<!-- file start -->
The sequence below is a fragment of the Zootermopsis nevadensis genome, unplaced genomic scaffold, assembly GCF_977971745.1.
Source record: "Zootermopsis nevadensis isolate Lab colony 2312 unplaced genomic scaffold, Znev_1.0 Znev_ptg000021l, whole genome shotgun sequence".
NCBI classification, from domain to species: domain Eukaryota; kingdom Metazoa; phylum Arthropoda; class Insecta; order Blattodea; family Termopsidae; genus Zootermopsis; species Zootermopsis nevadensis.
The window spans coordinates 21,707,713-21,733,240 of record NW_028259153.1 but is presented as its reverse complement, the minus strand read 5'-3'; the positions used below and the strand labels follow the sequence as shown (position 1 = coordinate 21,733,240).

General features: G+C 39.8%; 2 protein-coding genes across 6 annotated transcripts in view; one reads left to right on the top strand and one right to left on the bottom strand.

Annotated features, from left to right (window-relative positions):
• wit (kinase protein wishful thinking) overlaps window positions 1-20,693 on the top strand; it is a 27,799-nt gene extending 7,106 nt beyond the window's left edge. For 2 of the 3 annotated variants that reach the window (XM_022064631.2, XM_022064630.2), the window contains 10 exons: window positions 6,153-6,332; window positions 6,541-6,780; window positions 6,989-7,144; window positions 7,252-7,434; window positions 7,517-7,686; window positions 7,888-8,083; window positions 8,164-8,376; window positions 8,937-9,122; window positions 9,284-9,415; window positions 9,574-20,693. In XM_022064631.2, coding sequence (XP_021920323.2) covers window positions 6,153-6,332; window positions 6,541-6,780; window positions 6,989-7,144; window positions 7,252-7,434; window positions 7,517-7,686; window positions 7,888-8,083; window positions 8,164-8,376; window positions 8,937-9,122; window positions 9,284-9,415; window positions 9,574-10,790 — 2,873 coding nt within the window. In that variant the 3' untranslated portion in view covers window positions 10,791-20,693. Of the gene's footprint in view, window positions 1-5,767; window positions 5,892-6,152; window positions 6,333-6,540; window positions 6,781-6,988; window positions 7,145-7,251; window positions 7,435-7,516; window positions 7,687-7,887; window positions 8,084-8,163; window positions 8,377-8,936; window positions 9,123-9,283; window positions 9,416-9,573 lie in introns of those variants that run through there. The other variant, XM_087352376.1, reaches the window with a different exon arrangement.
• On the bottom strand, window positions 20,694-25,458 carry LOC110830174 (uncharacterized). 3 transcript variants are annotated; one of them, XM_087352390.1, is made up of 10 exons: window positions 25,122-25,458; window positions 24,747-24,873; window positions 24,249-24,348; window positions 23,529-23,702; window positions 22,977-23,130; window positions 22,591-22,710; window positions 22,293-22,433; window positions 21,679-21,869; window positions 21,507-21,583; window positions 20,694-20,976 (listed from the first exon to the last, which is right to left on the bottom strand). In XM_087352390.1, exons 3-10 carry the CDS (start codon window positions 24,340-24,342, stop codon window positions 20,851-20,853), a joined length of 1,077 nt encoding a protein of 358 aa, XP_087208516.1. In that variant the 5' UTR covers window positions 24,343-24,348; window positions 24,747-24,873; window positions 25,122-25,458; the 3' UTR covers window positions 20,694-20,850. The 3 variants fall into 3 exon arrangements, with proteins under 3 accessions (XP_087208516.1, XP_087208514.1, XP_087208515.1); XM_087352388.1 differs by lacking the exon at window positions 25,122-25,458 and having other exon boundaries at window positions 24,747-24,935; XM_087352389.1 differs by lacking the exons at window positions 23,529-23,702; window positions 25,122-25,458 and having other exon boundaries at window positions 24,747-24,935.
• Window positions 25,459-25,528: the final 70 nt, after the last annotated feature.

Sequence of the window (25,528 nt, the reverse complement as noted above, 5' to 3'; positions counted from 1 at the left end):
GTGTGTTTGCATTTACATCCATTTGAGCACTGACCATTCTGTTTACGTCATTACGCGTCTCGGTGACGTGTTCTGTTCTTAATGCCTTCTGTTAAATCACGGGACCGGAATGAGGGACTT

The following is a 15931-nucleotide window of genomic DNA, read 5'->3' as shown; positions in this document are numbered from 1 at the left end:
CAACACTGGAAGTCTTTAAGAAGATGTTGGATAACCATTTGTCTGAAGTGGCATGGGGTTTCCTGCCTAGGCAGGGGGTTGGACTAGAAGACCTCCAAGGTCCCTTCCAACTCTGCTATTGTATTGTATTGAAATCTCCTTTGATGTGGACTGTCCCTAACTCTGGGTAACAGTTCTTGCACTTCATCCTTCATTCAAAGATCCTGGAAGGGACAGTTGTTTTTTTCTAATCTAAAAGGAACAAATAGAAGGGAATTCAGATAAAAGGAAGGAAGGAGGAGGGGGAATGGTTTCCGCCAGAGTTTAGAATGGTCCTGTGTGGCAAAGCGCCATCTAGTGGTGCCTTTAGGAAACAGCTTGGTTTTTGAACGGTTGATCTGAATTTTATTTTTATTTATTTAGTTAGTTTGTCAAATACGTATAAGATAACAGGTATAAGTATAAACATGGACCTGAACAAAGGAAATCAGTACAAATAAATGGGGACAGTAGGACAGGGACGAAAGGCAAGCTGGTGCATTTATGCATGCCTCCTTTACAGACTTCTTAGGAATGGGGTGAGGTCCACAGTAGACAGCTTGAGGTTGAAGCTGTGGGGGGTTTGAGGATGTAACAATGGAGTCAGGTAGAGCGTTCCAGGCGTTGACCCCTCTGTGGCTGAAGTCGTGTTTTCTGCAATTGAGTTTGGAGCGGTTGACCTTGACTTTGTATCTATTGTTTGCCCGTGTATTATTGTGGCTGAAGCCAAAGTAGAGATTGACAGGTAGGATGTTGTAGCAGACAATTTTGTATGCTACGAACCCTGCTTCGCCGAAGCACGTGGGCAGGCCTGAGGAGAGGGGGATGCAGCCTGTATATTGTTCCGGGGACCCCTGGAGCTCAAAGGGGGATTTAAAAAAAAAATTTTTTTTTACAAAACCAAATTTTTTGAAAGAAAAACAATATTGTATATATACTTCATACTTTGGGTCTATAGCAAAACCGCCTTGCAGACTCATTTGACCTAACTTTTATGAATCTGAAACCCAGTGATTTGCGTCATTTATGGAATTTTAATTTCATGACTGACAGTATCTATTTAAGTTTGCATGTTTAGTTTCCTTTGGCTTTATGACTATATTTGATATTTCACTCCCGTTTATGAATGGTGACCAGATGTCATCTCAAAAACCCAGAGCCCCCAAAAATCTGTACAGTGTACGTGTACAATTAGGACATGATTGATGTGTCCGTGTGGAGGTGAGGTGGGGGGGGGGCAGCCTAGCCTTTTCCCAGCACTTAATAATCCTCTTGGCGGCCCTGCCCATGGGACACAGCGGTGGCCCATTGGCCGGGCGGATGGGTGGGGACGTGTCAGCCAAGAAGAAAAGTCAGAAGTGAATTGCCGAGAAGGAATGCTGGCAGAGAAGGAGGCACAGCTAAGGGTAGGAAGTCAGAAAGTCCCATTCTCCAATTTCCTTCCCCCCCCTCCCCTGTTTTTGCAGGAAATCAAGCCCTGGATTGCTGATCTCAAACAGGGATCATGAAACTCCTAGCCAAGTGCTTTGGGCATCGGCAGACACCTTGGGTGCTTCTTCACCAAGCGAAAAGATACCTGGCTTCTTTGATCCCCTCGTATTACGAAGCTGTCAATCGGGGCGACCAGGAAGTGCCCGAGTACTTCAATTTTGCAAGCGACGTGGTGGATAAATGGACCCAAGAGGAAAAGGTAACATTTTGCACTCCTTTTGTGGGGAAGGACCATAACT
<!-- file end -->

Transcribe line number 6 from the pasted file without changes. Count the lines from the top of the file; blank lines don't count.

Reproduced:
Annotated features, from left to right (window-relative positions):